Solarei - Actually I disagree, I think you and I have very similar feelings about architecture in NZ and are not poles apart at all. I'm not sure you understand the Passivhaus approach yet though so it might seem like we are poles apart.

There's no conflict between vernacular architecture and PH - on the contrary PH traces its legacy to vernacular architecture in diverse locations around the globe, including places as different as Scandinavia and China.

Congratulations on the North Waikato house - it sounds like it is lovely and uses considerably less energy than typical NZ houses and sounds much more comfortable than typical NZ houses also. I imagine you have very satisfied clients too.

Re: A couple of clarifications Passive Houses

Posted 17 May '13 10:53 AM

Here's an example of a PH being designed on a Greek Island (Ie with plenty of sunshine!) in the local vernacular and using full Bioclimatic design principles -

Re: A couple of clarifications Passive Houses

Posted 17 May '13 12:37 PM

And a Passivhaus I'm designing for a rural location in the north of the uk, which due to its connection with the landscape is heavily reliant on orientation for passive solar gain.

Re: A couple of clarifications Passive Houses

Posted 19 May '13 02:31 AM

Hi Elrond, Thanks. The Greek Island project looks promising and makes good sense. The clients had strong ideas about ‘bioclimatic design’ which they and their architect have worked it through the design- great to see.

Hi PTA, The Burrows also looks like a fun project, architecturally and PH wise. You must be looking forward to its construction.

Re: A couple of clarifications Passive Houses

Posted 28 May '13 10:00 AM

Hi ALL, I recently was asked to explain the difference between PASSIVE SOLAR and PASSIVE HOUSE. I don’t deny that I am bias and bat for a different team ;-). I give due respects to PASSIVE HOUSE, as the opposing team. I haven’t sent this out yet, Interested in knowing what people think. This is what I came up with:

Passive solar

New Zealand has the perfect seasonal latitude differences to the sun for passive solar gain. It’s part of our vernacular architecture. A passive solar house uses the local climate for natural heating and cooling. Floor plans utilise good northern orientation following the seasonal sun path in the sky. This allows low angled winter sunlight to be beam deep into a house if designed correctly. We can use this sunlight (radiant energy) to passively heat thermal mass floors and walls. This then releases natural warmth into the house when external temperatures drop. During summer, sun angles are high in the sky and we design to reduce direct sunlight by correct eaves design, window sizing and locations. This prevents overheating. We also design for natural ventilation by using a principle called stack effect, this works on hot air rising and creates a natural exhausting system. Through this we can achieve an energy efficient house with a comfortable interior environment in tune with its local environment.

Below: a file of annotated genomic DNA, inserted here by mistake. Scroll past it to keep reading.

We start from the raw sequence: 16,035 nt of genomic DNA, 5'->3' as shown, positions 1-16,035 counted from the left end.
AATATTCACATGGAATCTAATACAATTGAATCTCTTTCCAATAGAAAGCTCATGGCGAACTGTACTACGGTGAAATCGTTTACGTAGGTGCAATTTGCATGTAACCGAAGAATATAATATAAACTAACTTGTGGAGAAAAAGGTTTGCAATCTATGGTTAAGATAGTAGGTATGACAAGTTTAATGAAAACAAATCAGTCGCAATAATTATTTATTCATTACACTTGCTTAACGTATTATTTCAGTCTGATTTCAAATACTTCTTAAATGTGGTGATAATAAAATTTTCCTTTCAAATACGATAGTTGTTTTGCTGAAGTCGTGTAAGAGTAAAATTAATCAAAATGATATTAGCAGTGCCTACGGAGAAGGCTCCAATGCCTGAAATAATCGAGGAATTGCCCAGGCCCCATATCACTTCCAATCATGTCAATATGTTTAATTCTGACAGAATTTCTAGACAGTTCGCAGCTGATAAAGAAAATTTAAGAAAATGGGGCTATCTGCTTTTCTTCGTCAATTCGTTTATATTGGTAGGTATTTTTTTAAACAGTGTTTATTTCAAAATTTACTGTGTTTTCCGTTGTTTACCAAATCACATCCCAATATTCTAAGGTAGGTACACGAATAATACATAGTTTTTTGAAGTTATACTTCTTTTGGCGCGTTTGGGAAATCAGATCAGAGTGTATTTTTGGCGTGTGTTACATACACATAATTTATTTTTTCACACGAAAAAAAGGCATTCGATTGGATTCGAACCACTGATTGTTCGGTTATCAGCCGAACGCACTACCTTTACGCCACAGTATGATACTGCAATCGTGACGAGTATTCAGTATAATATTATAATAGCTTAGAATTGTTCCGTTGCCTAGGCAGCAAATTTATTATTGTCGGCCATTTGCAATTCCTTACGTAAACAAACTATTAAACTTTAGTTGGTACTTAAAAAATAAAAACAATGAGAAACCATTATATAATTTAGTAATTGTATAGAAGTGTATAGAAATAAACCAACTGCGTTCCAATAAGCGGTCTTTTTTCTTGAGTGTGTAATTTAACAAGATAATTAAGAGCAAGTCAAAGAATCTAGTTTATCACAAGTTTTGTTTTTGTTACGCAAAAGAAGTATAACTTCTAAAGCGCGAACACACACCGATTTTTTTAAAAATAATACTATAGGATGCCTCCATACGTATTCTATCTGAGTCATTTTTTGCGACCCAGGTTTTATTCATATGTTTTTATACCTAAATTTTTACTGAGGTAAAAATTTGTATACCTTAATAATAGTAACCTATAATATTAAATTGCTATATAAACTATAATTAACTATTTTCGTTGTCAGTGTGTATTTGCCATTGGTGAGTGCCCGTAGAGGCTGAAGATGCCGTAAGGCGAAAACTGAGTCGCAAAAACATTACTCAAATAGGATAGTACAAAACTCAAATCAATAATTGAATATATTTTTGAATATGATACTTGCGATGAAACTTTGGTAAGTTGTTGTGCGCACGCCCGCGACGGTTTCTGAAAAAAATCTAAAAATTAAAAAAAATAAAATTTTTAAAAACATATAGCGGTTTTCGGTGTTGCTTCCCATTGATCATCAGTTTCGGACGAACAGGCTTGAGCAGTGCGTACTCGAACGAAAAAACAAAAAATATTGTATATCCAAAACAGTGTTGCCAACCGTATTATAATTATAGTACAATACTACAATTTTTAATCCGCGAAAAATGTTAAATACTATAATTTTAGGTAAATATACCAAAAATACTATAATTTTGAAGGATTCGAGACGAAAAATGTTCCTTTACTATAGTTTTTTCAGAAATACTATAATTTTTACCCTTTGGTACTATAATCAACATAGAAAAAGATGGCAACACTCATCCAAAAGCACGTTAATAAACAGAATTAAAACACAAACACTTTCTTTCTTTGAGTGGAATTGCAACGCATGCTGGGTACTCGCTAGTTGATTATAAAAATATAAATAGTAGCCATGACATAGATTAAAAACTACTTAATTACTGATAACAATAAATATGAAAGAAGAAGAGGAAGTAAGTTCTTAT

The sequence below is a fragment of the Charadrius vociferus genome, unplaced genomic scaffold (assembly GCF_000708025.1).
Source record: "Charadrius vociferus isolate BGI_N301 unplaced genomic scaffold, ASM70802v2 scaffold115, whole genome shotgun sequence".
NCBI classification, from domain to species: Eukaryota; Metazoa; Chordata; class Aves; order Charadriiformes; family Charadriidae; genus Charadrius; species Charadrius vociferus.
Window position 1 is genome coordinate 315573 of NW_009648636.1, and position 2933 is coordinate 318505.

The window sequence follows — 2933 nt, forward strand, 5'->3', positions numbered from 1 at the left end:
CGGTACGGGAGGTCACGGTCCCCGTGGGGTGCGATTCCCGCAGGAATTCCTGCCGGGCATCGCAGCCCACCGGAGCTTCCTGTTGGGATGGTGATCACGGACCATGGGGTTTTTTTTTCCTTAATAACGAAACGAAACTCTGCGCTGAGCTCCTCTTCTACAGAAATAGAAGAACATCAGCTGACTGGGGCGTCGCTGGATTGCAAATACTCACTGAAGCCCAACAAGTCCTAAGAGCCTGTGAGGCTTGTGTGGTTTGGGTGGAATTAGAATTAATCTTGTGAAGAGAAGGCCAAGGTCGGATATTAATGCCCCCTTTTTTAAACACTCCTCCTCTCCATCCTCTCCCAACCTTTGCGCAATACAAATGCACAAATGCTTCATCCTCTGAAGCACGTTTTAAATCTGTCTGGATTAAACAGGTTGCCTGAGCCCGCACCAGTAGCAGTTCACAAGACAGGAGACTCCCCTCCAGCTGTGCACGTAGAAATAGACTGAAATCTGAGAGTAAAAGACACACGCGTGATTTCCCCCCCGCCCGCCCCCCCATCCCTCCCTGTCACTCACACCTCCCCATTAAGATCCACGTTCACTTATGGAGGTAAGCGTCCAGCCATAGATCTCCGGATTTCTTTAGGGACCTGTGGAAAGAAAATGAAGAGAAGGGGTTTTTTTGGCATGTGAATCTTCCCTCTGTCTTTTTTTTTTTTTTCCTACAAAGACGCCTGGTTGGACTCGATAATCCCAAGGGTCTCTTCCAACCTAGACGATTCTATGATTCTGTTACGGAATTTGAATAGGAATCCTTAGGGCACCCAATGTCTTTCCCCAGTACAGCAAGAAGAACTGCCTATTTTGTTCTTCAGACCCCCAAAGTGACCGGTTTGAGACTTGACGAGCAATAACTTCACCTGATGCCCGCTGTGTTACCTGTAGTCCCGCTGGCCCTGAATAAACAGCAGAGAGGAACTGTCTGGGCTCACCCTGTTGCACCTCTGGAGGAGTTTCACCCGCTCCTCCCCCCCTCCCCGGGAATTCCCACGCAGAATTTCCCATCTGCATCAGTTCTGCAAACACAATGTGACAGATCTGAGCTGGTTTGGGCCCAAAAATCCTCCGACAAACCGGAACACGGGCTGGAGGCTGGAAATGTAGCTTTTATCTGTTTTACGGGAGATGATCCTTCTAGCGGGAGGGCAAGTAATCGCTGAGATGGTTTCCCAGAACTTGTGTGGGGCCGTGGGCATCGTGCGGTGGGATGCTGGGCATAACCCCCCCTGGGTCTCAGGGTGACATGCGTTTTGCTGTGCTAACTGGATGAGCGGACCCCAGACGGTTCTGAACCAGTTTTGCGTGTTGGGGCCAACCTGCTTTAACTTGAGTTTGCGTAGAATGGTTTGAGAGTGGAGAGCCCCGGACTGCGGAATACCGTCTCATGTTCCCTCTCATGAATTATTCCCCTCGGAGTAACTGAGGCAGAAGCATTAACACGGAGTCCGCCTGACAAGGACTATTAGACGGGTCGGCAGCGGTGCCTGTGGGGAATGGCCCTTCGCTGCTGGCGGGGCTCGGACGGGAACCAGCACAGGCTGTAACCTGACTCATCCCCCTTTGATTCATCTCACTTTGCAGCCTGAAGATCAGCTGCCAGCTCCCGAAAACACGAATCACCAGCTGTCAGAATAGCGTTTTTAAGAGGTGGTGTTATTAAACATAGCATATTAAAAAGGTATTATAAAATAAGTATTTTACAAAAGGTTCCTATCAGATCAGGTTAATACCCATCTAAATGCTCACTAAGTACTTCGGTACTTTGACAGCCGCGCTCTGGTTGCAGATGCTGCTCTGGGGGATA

Passive house

Passive house principles where developed in Germany and are now found throughout Europe and recently New Zealand. Its worth mentioning that the passive house principles where born out of a different climate type to NZ (reduced annual sunshine hours) and equally different cultural conditions (larger populations with limited access to affordable land). The houses can be oriented in any direction, north, south, east or west. They do not necessarily rely on sunlight for heating, although this can contribute. The houses do not require additional thermal mass and can be constructed from any material e.g. Timber or Concrete. Tightly sealed thermal envelopes minimise thermal bridging, tightly air sealed walls prevent air from escaping to the outside (heat lose) and controlled mechanical ventilation regulates and achieves comfortable internal temperatures. The houses achieve good energy efficiency and a comfortable interior environment.

Re: A couple of clarifications Passive Houses

Posted 28 May '13 10:35 AM

I think one does not exclude the other regardless of the climate. The correct orientation, eaves, shading, a good thermal envelope with insulated windows and air tightness is important for passive solar and passive houses. The best and easy thing against over heating in any type of house are external shutters as used in southern Europe to keep the heat out. Tonight is veeery cold all over NZ and without an airtight envelope and insulated windows it would be very uncomfortable in any house including a passive solar house. I know as I lived in one. At the end of the day the windows are only opened in nice and warm weather, whether it is a passive house or passive solar house or similar. New Zealand is warmer than Germany with more sun hours but the Winters in New Zealand are quite long too, often very wet and little sun for days. There are passive houses in Germany with very large windows and the Raglan one is not a very good example as it is just a box and it give a totally wrong impression about passive houses. If you look on the web you find many passive houses in Europe with large openable windows, a great indoor outdoor flow for summer, but very warm when the weather is cold. I think this unique climate thing in NZ is more a wishful thinking than reality. There are many places with similar climate along the coastlines of our planet.

Re: A couple of clarifications Passive Houses

Posted 28 May '13 11:13 AM

Next time I have some time to kill. I'll give you a list of 100 cities from around the world with a climate close to our 4 biggest cities. How about passive house is a standard to achieve a healthy house. Passive solar is a design principle to achieve a healthy house. A house can be a passive house built using a passive solar design.